Chatham County

Chatham Park is getting ready to build its first homes

After 13 years of planning, a developer is almost ready to start selling homes at Chatham Park.

Construction is expected to get underway within a year on the first batch of houses that could eventually bring more than 60,000 people to Pittsboro, about 35 miles west of Raleigh. Crews are already working on retail and office space near U.S. 15-501.

As workers turn dirt and erect steel beams, some Chatham County residents remain skeptical about the 7,100-acre project’s potential impacts on traffic and green space. But many are looking forward to the thousands of new jobs expected to come to Pittsboro, a town of about 4,200.

The first residential development, part of what will be Chatham Park’s North Village, will feature 700 homes on 223 acres south of the U.S. 64 bypass. The first residents should be able to move in within two years.

“This will be our first heavy jump into the deep end of residential,” said Chuck Smith, vice president of planning and development for Cary-based Preston Development Company. “Things are really accelerating now.”

Demand for housing in Chatham County is increasing as the Triangle continues to grow and residential development spills out of Durham, Chapel Hill and Cary. Briar Chapel, a 1,600-acre community on the west side of U.S. 15-501, has been popular.

“It’s got maybe two years at most of inventory left,” Chuck Smith said of Briar Chapel. “So what we’re trying to do is pick right up with our residential inventory.”

Eventually, Chatham Park is expected to have 22,000 homes, along with stores and offices. The development will be broken up into four or five villages that are made up of neighborhoods.

North Village, which will span about 2,200 acres mostly north of the U.S. 64 bypass, will be developed in the next 12 to 15 years.

“Each village will have a school, fire and police station, maybe a small grocery store,” said Tim Smith, co-founder of Preston Development.

Chatham Park’s first residential development will include single-family homes and about 100 townhomes starting at about $350,000. It will also have 61 smaller, cottage-type homes, roughly 800 to 1,500 square feet, starting at about $225,000. The cottages will be clustered around a shared, open space in groups of 30.

“It’s a smaller unit, more affordable unit, so it’s trying to get at entry-level buyers,” Chuck Smith said. “It’s really looking for the single moms and the school teacher and those kinds of buyers. So we’re pretty excited about that.”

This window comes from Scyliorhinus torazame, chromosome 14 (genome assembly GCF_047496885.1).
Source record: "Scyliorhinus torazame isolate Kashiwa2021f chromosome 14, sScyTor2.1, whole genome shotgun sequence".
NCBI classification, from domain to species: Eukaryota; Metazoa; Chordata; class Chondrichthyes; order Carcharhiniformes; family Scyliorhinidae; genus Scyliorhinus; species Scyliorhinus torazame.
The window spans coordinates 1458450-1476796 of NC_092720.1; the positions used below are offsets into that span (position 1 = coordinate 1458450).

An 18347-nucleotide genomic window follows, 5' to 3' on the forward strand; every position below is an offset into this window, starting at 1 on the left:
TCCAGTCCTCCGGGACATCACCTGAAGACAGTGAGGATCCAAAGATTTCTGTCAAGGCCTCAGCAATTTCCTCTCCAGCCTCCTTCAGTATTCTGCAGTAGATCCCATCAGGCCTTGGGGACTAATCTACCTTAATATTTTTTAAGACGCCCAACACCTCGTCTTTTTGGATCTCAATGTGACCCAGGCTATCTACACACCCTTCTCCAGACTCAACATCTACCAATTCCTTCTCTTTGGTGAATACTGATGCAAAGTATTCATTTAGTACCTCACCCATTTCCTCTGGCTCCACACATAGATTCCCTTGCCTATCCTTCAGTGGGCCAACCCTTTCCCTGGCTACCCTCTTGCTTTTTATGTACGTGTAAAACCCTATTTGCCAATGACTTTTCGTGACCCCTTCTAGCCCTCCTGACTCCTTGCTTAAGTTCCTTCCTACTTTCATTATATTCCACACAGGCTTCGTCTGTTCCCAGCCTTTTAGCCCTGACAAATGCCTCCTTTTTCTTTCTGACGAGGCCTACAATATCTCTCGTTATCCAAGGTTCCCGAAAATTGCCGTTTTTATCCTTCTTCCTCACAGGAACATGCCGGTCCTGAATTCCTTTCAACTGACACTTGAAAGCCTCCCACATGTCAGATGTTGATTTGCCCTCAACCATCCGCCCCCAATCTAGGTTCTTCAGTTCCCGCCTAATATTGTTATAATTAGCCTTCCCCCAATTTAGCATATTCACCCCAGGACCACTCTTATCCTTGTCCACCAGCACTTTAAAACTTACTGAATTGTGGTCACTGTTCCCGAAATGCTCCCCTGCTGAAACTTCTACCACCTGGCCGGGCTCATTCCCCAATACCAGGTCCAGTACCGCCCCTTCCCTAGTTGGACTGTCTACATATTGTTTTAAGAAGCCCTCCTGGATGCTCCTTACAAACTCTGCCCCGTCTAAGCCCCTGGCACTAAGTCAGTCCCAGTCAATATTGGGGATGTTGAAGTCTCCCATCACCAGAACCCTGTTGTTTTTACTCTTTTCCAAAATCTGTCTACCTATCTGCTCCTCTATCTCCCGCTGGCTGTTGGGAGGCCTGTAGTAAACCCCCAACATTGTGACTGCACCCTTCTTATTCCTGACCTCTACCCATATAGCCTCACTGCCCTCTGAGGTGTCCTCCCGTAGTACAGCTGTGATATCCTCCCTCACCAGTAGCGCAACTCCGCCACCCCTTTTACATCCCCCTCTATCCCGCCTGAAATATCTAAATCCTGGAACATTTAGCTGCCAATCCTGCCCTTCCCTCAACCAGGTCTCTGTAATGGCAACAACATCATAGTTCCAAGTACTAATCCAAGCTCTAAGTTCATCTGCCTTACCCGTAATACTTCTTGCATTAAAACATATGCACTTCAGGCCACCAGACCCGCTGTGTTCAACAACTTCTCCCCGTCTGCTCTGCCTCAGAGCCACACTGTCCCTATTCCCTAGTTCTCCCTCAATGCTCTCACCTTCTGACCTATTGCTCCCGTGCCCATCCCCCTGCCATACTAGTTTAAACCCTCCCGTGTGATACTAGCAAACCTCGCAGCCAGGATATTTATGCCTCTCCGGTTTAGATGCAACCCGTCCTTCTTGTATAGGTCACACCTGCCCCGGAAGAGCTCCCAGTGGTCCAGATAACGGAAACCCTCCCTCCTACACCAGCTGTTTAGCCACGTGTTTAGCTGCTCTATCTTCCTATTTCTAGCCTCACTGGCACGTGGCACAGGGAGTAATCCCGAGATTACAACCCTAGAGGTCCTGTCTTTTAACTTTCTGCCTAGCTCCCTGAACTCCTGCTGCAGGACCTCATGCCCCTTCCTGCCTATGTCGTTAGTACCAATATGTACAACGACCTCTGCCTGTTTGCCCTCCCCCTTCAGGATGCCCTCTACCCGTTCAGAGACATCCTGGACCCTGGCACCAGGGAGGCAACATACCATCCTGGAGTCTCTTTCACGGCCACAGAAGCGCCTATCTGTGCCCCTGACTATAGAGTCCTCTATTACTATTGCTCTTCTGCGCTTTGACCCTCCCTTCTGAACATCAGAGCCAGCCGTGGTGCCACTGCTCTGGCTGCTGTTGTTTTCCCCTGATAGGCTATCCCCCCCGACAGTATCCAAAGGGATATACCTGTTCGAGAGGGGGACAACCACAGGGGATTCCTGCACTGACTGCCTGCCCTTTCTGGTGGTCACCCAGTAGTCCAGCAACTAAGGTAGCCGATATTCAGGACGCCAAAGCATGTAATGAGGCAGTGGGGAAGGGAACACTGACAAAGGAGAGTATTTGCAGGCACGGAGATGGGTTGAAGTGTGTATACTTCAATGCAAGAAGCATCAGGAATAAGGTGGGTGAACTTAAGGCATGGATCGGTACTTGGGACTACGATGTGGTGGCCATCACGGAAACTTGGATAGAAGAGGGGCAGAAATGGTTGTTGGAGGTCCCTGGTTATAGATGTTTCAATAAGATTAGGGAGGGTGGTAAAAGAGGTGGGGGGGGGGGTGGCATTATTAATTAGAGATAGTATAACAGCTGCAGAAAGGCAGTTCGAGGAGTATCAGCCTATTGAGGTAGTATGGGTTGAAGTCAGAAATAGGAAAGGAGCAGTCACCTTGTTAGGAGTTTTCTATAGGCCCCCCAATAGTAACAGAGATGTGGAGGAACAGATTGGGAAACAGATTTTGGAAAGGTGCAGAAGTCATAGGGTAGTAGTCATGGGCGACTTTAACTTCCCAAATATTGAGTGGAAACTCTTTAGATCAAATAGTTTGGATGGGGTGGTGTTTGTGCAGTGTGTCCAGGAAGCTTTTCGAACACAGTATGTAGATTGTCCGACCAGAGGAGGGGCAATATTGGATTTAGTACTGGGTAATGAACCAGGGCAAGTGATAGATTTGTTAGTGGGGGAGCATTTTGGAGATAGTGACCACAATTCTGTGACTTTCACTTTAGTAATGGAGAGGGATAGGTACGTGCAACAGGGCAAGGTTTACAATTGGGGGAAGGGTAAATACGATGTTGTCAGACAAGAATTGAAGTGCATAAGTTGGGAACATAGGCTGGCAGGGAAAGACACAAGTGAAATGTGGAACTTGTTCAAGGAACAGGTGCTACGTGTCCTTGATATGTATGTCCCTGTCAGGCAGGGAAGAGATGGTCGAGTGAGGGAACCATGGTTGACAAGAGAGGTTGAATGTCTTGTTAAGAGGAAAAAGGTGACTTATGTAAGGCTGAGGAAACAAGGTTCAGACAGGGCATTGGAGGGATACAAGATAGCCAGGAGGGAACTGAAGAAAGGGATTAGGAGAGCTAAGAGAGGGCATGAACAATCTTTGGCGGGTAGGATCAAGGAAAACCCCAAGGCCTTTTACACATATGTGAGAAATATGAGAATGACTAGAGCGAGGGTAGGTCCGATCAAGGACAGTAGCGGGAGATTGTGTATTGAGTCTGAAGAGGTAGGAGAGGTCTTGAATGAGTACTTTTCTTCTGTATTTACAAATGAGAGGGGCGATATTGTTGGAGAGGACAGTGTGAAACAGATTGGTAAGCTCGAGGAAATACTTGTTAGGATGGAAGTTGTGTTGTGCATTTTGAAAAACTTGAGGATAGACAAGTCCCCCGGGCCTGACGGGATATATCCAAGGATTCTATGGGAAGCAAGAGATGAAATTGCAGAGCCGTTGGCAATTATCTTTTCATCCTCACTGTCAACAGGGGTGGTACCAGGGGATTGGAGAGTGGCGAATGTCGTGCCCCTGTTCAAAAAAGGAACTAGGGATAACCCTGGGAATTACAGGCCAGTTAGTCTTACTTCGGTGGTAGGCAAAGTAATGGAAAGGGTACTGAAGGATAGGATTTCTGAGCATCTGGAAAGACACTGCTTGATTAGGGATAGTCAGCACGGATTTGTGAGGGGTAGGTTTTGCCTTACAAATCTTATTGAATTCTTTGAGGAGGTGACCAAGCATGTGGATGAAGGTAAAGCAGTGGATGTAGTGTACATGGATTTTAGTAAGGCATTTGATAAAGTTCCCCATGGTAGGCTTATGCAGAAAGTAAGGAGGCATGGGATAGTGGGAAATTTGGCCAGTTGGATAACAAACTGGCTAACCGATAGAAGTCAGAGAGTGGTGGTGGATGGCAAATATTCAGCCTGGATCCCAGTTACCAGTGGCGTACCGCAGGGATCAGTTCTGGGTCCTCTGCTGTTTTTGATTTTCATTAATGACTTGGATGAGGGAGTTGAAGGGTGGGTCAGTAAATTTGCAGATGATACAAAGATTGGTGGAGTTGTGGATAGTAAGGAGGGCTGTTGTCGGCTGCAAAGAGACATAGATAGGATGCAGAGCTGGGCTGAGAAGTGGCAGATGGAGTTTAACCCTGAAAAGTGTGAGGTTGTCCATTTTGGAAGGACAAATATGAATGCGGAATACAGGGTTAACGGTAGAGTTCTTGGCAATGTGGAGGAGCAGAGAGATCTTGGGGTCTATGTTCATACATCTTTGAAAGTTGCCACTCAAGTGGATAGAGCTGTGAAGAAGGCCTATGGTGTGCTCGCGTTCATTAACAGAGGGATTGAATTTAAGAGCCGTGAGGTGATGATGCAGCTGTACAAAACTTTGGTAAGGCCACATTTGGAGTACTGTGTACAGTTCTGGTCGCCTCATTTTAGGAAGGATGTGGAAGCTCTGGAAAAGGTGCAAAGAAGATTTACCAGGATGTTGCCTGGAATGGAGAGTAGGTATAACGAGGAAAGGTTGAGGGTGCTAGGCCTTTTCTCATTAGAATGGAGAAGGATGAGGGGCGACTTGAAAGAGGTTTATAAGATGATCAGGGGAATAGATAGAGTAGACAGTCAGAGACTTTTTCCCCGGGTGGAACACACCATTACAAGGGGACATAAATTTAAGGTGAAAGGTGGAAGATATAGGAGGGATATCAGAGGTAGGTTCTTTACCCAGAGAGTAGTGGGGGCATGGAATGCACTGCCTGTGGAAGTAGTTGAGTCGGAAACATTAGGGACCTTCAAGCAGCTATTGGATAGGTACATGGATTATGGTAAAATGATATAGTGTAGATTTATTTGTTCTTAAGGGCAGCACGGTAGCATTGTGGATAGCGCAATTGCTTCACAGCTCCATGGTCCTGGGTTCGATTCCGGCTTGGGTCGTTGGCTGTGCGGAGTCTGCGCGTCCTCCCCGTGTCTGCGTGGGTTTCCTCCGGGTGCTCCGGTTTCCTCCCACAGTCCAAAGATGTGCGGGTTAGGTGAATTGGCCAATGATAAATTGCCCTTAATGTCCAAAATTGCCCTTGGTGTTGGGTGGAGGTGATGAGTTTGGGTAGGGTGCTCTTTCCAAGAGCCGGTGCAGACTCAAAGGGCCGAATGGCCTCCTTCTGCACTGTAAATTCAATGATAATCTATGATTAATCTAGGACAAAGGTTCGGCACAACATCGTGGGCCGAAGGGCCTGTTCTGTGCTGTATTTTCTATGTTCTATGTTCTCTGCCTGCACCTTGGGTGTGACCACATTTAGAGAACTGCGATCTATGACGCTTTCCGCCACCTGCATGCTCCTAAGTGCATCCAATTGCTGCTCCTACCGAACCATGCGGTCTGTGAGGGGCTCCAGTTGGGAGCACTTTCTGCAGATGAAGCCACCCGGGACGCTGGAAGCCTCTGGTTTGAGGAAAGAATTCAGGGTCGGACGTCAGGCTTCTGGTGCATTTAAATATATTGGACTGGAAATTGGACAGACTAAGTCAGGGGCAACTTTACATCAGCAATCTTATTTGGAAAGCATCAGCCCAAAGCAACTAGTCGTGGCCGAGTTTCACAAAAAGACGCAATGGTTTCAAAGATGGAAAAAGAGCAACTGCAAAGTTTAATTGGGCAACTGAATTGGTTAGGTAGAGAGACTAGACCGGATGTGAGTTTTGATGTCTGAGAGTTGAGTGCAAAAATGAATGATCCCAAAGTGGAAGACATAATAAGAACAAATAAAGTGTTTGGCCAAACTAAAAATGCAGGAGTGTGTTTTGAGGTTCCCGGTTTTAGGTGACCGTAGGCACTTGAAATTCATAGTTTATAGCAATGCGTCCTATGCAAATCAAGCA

The cottage clusters, called “pocket neighborhoods,” will be sprinkled throughout Chatham Park instead of in one area so “it’s part of the fabric of the community,” Chuck Smith said.

New rooftops will likely attract businesses to the east side of the development, which Chuck Smith calls the “Research Triangle-type corridor.” He compared it to Cary’s Weston Parkway, where the MetLife campus is located.

Several companies already have shown an interest in the area, he said, but “most people we talk to want to start seeing some houses going up.”

In the meantime, commercial development farther north along the east side of U.S. 15-501 is already on its way. A major office and retail section is taking shape where UNC Health Care opened a 25,000-square-foot medical office building and a 10-bed hospice facility.

Work will begin soon on Mosaic, a 44-acre project off U.S. 15-501 on the north side of Russet Run developed by John Fugo and Kirk Bradley, co-founders of The Eco Group.

Mosaic will feature restaurants, a grocery store, other retailers, a UNC Health Care urgent care center, banks, a movie theater and a 120-room Hampton Inn. It will also have 320 apartments, 120 of which will be for residents 55 and older.

Parts of Mosaic are expected to open within two years, and the entire project is expected to take three years to complete.

“It’s going to put this whole area on the map,” Tim Smith said.

The owners of The Root Cellar Café & Catering in Chapel Hill will open their second location across the street at a development called Penguin Place.

Near the first group of houses, construction is set to begin later this year on Thales Academy, a private school that can serve 950 students. It will open in 18 months.


In the next year and a half, Preston Development will connect an already-constructed $7 million bridge over the U.S. 64 bypass to Chatham Park via Chatham Parkway.

But ultimately, the project has just about everything it needs to allow the first residents to move in starting in 2019, Tim Smith said.

“We have the businesses and the schools and the hospital,” he said. “Everything is here. We’re ready for them.”

But some Chatham County residents say they are still worried about all the changes happening around them, including the effects on water, open space and traffic. A group called Pittsboro Matters raised about $100,000 to sue the town of Pittsboro over Chatham Park, but a judge dismissed the case.

Pittsboro Matters has disbanded, said Elaine Chiosso, a former member.

But as the Haw Riverkeeper with the Haw River Assembly, Chiosso is still sharing her concerns about the loss of thousands of acres of forested land.

“There’s a lot of concerns,” she said. “It’s an enormous impact on the Haw River and Jordan Lake to have a new city built on the watershed and this close to the Haw River and Jordan Lake.”

Chiosso said she wants Chatham Park to protect a 2,000-foot buffer around the Haw River, provide buffers around smaller streams and wetlands and protect more open space and mature trees than the minimum requirement.

“Just the amount of open space they were proposing was just way too small,” she said. “We’re not talking about much natural undisturbed land.”

Kathryn Trogdon: 919-829-4845: @KTrogdon